Jerald Joseph, the head of local rights group Pusat Komas cited the haze problem as an example when talking about AEC. “It is a symbol because it is the by-product of what AEC plans to achieve on a grander scale: allow Asean businesses the freedom and ease to set up shop in any of the 10-member countries to take advantage of cheaper labour and untapped resources.” Calling the haze a by-product of what AEC plans to achieve , he fears that the union could end up benefitting the region’s elites, not the masses. Just as the haze was a result of high profits for palm oil companies, but ended up harming everyone else.
7. An integrated ASEAN identity
Singapore Prime Minister Lee Hsien Loong highlighted that “the lack of a strong sense of ASEAN identity is one reason why ASEAN finds it difficult to make progress. For the ASEAN regional community to be truly inclusive, it must positively and proactively recognize the inherent dignity of all persons regardless of their sexual orientation and gender identity and expression (SOGIE).
A truly inclusive ASEAN
According to the ASEAN SOGIE Caucus (ASC), ASEAN has “consistently failed its responsibilities as a truly people-centered and people-oriented regional community, due to its refusal to recognise and affirm the principles of inclusivity and non-discrimination. They believe that all persons belonging to marginalised groups and identities are entitled to human rights and fundamental freedoms on the basis of substantive equality. This protects communities who suffer discrimination based on race, ethnicity, religion, and other status. It also applies to those who are oppressed due to their sexual orientation and gender identity and expression (SOGIE).”
ASC adds that “citizens of many ASEAN nations experience SOGIE-based discrimination on an institutional level. Singapore, Malaysia, Brunei Darussalam and Myanmar have held on to British colonial laws criminalising same-sex relations. Sharia laws have been introduced in Brunei, the state of Aceh in Indonesia and multiple states of Malaysia, imposing even harsher punishments for same-sex relations and banning cross-dressing.”
Not one ASEAN member state has a national legislation banning discrimination on the basis of SOGIE. It’s time ASEAN listen to the measures suggested by the ASC . ASEAN must positively and proactively recognize the inherent dignity of all persons regardless of SOGIE.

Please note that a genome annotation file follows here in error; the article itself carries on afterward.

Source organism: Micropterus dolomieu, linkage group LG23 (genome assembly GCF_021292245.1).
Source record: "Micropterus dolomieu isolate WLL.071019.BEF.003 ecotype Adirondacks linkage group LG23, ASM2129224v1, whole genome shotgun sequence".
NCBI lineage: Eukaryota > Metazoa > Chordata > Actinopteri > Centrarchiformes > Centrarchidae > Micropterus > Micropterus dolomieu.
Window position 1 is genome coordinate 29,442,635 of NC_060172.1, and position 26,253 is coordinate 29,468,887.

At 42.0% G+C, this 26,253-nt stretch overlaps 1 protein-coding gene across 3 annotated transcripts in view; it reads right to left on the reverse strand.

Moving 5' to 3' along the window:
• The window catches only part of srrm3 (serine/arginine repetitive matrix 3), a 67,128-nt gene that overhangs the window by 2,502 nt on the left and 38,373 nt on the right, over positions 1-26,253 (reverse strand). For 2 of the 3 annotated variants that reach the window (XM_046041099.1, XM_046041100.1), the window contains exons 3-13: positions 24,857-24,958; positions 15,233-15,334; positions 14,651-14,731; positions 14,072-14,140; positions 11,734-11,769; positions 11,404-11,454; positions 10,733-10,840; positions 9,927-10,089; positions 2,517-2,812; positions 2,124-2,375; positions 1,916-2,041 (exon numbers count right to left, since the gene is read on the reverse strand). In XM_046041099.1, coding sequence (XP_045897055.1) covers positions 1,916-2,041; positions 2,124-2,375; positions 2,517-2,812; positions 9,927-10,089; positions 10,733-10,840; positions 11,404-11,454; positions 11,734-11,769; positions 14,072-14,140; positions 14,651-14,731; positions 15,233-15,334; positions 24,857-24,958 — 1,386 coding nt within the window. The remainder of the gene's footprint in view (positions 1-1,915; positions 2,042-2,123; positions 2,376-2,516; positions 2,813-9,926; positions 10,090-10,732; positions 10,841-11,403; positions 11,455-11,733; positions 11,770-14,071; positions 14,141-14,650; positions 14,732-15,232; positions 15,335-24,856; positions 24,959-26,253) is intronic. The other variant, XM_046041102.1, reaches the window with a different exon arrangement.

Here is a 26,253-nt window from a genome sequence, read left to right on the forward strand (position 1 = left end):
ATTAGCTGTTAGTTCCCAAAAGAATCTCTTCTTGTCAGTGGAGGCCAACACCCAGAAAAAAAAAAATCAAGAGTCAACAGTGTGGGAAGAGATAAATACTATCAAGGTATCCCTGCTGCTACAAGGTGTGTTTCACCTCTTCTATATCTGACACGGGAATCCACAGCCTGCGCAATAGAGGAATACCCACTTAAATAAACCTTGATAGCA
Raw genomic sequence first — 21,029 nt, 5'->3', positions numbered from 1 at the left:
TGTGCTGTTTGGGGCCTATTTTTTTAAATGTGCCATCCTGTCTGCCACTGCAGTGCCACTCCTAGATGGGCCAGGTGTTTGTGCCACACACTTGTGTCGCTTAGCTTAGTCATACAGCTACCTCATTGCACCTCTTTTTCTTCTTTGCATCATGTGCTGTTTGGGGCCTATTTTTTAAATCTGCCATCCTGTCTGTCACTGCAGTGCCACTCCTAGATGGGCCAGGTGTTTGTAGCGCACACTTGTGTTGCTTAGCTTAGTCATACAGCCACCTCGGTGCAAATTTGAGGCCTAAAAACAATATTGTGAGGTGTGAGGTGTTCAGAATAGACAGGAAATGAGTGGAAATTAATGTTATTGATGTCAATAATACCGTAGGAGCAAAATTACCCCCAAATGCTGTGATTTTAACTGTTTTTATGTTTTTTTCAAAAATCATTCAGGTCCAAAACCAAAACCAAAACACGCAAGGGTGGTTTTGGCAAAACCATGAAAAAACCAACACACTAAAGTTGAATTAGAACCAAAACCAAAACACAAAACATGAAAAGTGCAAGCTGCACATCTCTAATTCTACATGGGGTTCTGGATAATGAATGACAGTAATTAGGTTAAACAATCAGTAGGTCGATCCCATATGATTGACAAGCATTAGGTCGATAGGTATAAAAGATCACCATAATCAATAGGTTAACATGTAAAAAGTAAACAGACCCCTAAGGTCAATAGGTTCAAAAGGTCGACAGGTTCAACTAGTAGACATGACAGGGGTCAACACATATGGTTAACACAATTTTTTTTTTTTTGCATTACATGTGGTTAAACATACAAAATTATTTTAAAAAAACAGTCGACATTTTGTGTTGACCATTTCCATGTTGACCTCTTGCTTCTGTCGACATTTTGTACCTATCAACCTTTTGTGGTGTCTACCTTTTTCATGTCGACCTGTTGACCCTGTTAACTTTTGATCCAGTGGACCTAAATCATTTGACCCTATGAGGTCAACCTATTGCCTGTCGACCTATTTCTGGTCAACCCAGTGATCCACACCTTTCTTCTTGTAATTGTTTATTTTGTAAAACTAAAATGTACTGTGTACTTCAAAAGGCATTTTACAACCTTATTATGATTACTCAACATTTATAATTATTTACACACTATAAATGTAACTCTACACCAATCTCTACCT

A people-oriented ASEAN community
A people-oriented ASEAN can become a reality as long as it opens up and listen to the citizenry with the help of social media. The beauty of social media lies in the opportunity for citizens to get in touch with an organization that appears abstract to most of us at the present time. ASEAN needs to make itself understandable with its messaging especially on how benefits can be derived .
So, what is the ASEAN community for you and me?
There are potential benefits in a life of a secure environment, a better living standard , better job prospects, sufficient income and stable prices, a better education to our children, effective help in case of disaster and emergencies and the freedom to travel , work and settle.
Millions of diverse ASEAN peoples are key stakeholders in this vision, and must actively participate in realizing the various strategies and programs that are part of this long-term project. Citizens need to own and take it , in order to make it happen.
Noemi Lardizabal-Dado is a Content Strategist with over 16 years experience in blogging, content management, citizen advocacy and media literacy and over 26 years in web development. Otherwise known as @MomBlogger on social media, she believes in making a difference in the lives of her children by advocating social change for social good.
She is a co-founder and a member of the editorial board of Blog Watch . She is a resource speaker on media literacy, social media , blogging, digital citizenship, good governance, transparency, parenting, women’s rights and wellness, and cyber safety.
Her personal blogs such as aboutmyrecovery.com (parenting) , pinoyfoodblog.com (recipes), techiegadgets.com (gadgets) and benguetarabica.coffee keep her busy outside of Blog Watch.
I am an advocate. I am NOT neutral. I will NOT give social media mileage to members of political clans, epal, a previous candidate for the same position and those I believe are a waste of taxpayers' money.
I do not support or belong to any political party. I was part of accredited media covering the Office of the Vice President and Leni Robredo as she ran as a presidential aspirant in the 2022 National and local elections.
On August 5, 2021, YouTube announced that I was selected as one of 50 Program participants of its Creator Program for Independent Journalists
She was a Senior Consultant for ALL media engagements for the PCOO-led Committee on Media Affairs & Strategic Communications (CMASC) under the ASEAN 2017 National Organizing Council from January 4 -July 5, 2017. Having been an ASEAN advocate since 2011, she has written extensively about the benefits of the ASEAN community and as a region of opportunities on Blog Watch and aboutmyrecovery.com.
Organization affiliation includes Consortium on Democracy and Disinformation
Updated June 6, 2022